INVESTIGATE

UNDERSTAND AND ANALYZE CIVIC INFORMATION ONLINE,
CONSIDER WHAT INFORMATION YOU CAN TRUST

TEACHER BACKGROUND

INFORMATION

Online Tools:

 

Educating 4 Democracy with videos and resources for Civic Investigation and Research. 

Blog Posts Written by Teachers:

 

Edwards, Nicole. (2014). Blog post. Using Infographics as a Writing Tool and Accommodation for Out of the Box Thinkers. EDDA Blog.

 

Rothbard, Lisa. (2014). Blog post. Writing, Research, and Youth Voice. EDDA Blog.

 

Sheffer, Marguerite. (2014). Blog post. Online Research is a Human Right. EDDA Blog.

 

Articles:

Joel Breakstone, Mark Smith, Sam Wineburg, Amie Rapaport, Jill Carle, Marshall Garland, and Anna Saavedra. (2021). Student’s Civic Online Reasoning: A National Portrait. Educational Researcher.

 

Gold, Jonathan. (2017). Teaching in the Post-Truth Era. Huffington Post.

Hodgin, E. & Kahne, J. (2018). Misinformation in the Information Age: What Teachers Can Do To Support Students. National Council for the Social Studies.

 

Dyer, John. (2017) Can news literacy be taught?: At a time when more critical media consumption is sorely needed, news literacy can be a difficult skill to impart. Nieman Reports.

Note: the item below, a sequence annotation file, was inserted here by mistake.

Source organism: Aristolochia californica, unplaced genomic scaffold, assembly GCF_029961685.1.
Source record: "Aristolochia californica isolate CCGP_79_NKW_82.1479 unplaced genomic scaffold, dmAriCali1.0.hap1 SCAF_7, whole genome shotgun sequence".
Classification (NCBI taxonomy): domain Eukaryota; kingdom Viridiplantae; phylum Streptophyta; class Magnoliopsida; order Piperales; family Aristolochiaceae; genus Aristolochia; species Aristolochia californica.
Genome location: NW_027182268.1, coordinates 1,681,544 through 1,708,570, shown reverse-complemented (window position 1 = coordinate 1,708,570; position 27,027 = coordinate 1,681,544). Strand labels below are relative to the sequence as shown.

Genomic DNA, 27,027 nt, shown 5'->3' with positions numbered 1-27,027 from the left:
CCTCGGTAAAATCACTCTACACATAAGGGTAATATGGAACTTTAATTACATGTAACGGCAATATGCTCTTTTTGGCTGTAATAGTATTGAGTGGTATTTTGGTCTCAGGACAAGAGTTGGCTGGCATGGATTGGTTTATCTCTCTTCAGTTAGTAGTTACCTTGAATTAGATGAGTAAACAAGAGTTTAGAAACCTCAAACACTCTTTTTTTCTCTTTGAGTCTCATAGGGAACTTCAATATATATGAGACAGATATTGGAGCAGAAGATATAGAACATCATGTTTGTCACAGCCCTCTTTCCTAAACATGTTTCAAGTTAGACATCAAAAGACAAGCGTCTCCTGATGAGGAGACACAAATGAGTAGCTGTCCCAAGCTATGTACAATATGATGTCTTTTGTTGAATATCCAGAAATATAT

Sara McGrew, Teresa Ortega, Joel Breakstone, and Sam Wineburg. (2017). The Challenge That's Bigger Than Fake News: Civic Reasoning in a Social Media Environment. AFT Our News.


Zuckerman, Ethan. (2017). Stop Saying “Fake News”. It’s Not Helping. Medium.

Other Resources:

ISTE’s Top 10 sites to help students check their facts

 

Educator Resource Guide for Democracy, Civic Engagement and Media Literacy -- Facing History

 

Checkology -- News Literacy Project

 

Credibility Challenge -- Annenberg Institute

 

Explore these free online modules:

  • Making Infographics with KQED Teach = helps educators learn the techniques and design basics to create compelling data driven stories

    • You can explore other modules from KQED Teach here.

  • Digital Annotation with Hypothes.is = helps educators learn about web annotation for personal note-taking, group discussion, and public commentary as well as reflect about the role of web annotation as civic engagement

 

News & Media Literacy Toolkit for Educators -- Common Sense Media

 

Media Literacy Tools to Comprehend and Critique Fake News -- Educator Innovator webinar

 

You can explore the Civic Online Reasoning (COR) curriculum that the Stanford History Education Group (SHEG) has to offer. The COR curriculum is also accompanied by a video library that covers a range of topics including a collection created in collaboration with Crash Course. 

 

To see one example of a school implementing a news literacy program, check out this video of a 9th grade biology class learning to distinguish between reliable sources, misinformation, and politically or financially motivated sources.